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Analyzing Survey Data. Angelina Hill, Associate Director of Academic Assessment 2009 Academic Assessment Workshop May 14 th & 15 th UNLV. Prior to Analysis. What would you like to discover? Perceived competence Preferences, satisfaction Group differences Demographics

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## Analyzing Survey Data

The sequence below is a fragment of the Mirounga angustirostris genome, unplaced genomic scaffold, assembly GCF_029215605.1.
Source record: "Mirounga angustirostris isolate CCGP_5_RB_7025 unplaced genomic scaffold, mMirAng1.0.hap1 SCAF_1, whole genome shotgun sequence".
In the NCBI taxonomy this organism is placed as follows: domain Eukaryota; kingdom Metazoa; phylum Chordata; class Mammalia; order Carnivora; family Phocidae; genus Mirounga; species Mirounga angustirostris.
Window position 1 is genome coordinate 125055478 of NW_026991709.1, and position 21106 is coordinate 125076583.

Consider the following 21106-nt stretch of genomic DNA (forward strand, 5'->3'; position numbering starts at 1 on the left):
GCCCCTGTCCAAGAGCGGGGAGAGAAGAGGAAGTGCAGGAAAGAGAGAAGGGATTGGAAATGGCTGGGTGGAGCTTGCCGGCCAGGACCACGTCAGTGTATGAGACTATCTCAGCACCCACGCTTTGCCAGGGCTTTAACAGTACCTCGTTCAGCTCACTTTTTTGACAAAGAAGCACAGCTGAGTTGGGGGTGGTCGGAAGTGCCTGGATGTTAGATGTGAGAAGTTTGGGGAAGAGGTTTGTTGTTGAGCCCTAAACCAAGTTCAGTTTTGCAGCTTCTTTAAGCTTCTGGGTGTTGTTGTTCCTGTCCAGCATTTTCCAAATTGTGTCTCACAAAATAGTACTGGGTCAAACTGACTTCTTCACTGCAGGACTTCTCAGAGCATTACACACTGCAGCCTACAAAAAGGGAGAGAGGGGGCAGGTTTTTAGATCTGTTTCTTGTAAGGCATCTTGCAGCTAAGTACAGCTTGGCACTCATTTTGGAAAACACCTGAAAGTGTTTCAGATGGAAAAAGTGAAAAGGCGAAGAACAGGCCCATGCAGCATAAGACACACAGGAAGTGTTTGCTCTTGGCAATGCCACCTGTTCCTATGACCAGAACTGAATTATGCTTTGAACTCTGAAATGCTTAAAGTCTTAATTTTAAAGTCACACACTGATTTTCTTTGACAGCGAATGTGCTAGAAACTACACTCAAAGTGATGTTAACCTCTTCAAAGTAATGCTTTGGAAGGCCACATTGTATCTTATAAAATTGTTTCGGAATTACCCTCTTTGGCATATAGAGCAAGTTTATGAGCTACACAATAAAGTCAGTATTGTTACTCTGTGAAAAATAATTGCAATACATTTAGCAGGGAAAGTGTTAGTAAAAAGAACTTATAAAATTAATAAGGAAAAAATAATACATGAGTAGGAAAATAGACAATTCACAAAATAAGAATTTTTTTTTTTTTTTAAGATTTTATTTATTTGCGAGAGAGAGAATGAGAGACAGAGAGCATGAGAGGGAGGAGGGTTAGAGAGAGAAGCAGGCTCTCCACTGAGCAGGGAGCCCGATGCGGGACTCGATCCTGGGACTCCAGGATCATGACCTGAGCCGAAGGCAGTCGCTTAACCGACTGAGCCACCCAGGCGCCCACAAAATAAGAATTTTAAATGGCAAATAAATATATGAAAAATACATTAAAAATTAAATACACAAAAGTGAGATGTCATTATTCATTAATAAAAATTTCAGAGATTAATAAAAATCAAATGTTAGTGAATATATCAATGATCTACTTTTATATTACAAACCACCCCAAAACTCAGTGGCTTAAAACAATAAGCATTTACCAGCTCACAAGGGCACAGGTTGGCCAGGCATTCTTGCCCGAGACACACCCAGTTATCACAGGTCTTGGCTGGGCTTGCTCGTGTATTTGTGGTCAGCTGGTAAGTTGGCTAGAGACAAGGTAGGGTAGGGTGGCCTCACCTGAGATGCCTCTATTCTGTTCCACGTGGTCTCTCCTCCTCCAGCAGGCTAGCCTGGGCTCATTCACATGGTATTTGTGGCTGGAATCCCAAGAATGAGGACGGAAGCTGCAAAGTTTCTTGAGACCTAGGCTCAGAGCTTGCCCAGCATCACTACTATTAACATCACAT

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**Analyzing Survey Data**Angelina Hill, Associate Director of Academic Assessment 2009 Academic Assessment Workshop May 14th & 15th UNLV**Prior to Analysis**• What would you like to discover? • Perceived competence • Preferences, satisfaction • Group differences • Demographics • What are your predictions?**Prior to Analysis**• Your goals drive the make-up of the survey and how it should be analyzed. • Exploration can be informative, but with an analysis plan.**Prior to Analysis**• Survey design & layout • Stylistic considerations are important because they increase response, validity, and reliability**Survey Design**• Good questions reduce error • By increasing the respondent’s willingness to answer • Increases reliability and validity. • Less error = better data**Reliability & Validity**• Reliability – Is the survey measuring something consistently? • Typically measured using Chronbach’s alpha • Validity – Is the survey measuring what it’s supposed to be measuring? • Typically measured using factor analysis**Construct Validity**• Does your measure correlate with a theorized concept of interest? • Correlate measure with values that are known to be related to the construct.**Pilot**• Piloting the survey can inform: • Question clarity • Question format • Variance in responses**Survey Analysis**• Using data from • Paper Surveys • SurveyMonkey • SelectSurvey.Net**Survey Analysis**• Paper surveys • Put data in spreadsheet format using excel or SPSS • Columns represent variables • Rows represent respondents**Survey Analysis**• Paper surveys • Create a data matrix Variable name || Numeric Values || Numeric labels • Summarize open-ended questions separately • Response group || frequency**Survey Analysis**• SurveyMonkey • Available under the analyze results tab • Frequencies & crosstabs • Download all responses for further analysis • Select Download responses from menu • Choose type of download – select all responses collected • Choose format – select condensed columns and numeric cells.**Survey Analysis**• SelectSurvey.NET • Available under Analyze Results Overview • Frequencies • Download all responses for further analysis • Select Export Data from Analyze page • Export Format – CSV (excel) • Data Format – SPSS Format Condensed**Data Cleaning**• Process of detecting, diagnosing, and editing faulty data • Basic Issues: • lack or excess of data • outliers, including inconsistencies • unexpected analysis results and other types of inferences and abstractions**Data Cleaning**• Inspect the data • Frequency distributions • Summary statistics • Graphical exploration of distributions • Scatter plots, box plots, histograms**Data Cleansing**• Out of range • Delete values and determine how to recode if possible • Missing Values • Refusals (question sensitivity) • Don’t know responses (can’t remember) • Not applicable • Data processing errors • Questionnaire programming errors • Design factors • Attrition**Missing Data**• Missing completely at random (MCAR) • Cases with complete data are indistinguishable from cases with incomplete data. • Missing at random (MAR) • Cases with incomplete data differ from cases with complete data, but pattern of missingness is predicted from variables other than the missing variable. • Nonignorable • The pattern of data missingness is non-random and it is related to the missing variable.**Missing Data**• Listwise or casewise data deletion: If a record has missing data for any one variable used in a particular analysis, omit that entire record from the analysis. • Default in most packages, including SPSS & SAS • Pairwise data deletion: For bivariate correlations or covariances, compute statistics based upon the available pairwise data. • Useful with small samples or when many values are missing • Substitution techniques: Substitute a value based on available cases to fill in missing data values on the remaining cases. • Mean Substitution, Regression methods, Hot deck imputation, Expectation Maximization (EM) approach, Raw maximum likelihood methods, Multiple imputation**Descriptive Statistics**• Frequency distribution**Descriptive Statistics**• Cross-tabs • Excel Pivot tables • Excel menu Data PivotTable and PivotChart • PivotTable menu Field setting summarize by count show data as % of row or column**Data Analysis**• Measurement scale determines how the data should be analyzed: • Nominal, ordinal, interval, ratio • Move from categorical information, to also knowing the order, to also knowing the exact distance between ratings, to also knowing that one measurement in twice as much as another.**Data Analysis**• Three instructors are evaluating preferences among three methods (lecture, discussion, activities) • 1) Identify most, second, and least preferred. • 2) Identify your favorite. • 3) Rate each method on a 10-point scale, where 1 indicates not at all preferred and 10 indicates strongly preferred.**Data Analysis**• Nominal & ordinal variables are discrete • Can be qualitative or quantitative • Interval & ratio variables are continuous • Grades • Age**Data Analysis**• Charts • Pie charts & bar charts used for categorical data • Histograms used for continuous data • Line graphs typically show trends over time**Data Analysis**• Other descriptive statistics • Mean • preferred, uses all of the data • Median • ordinal data • open-ended scale • outliers • Mode • nominal data**Data Analysis**• Other descriptive statistics • Interquartile range • Variability accompanying the median • Standard deviation • Variability accompanying the mean**Correlations**• Are the variables related? • Determine variables that relate most to your item of interest • Correlate Likert-scale questions with each other • Correlate interval/ratio demographic information (e.g., age) to Likert-scale questions**Correlation**• Which correlation coefficient to use? • Pearson’s r • Used with interval and ratio data • Spearman & Kendall’s tau-b • Used with ordinal data • Spearman used for linear relationship • Kendall’s tau-b for any increasing or decreasing relationship**Mean Differences**• Are there meaningful differences between groups? • class sections • instructors • on-line vs. off-line courses • major vs. non-major**Mean Differences**• Which test to run? • Interval and ratio data • t-test when comparing 2 groups • Independent • Dependent (paired-samples in spss) • ANOVA when comparing > 2 groups • Independent (One Way ANOVA in spss) • Dependent (general linear model-repeated measure in spss)**Presenting Results**• Describe the purpose of the survey • List the factors that motivated you to conduct this research in the first place. • Include the survey! • On assessment reports • When the survey is new/still being fine tuned • How it was administered**Presenting Results**• Present the breakdown of results • Tables and graphs should complement text • Conclusions • Explain findings, especially facts that were important or surprising • Recommendations • Describe an action plan based on concise concluding statements**Presenting Results**• Share results in formal venues • Familiarize yourself with key findings so that you can mention results at every opportunity**Moving Forward**• Continuously improve the survey • Delete, add, change questions • Evaluate method of administration • Compare results across semesters to look for improvements • Compare with other assessment data for a broader picture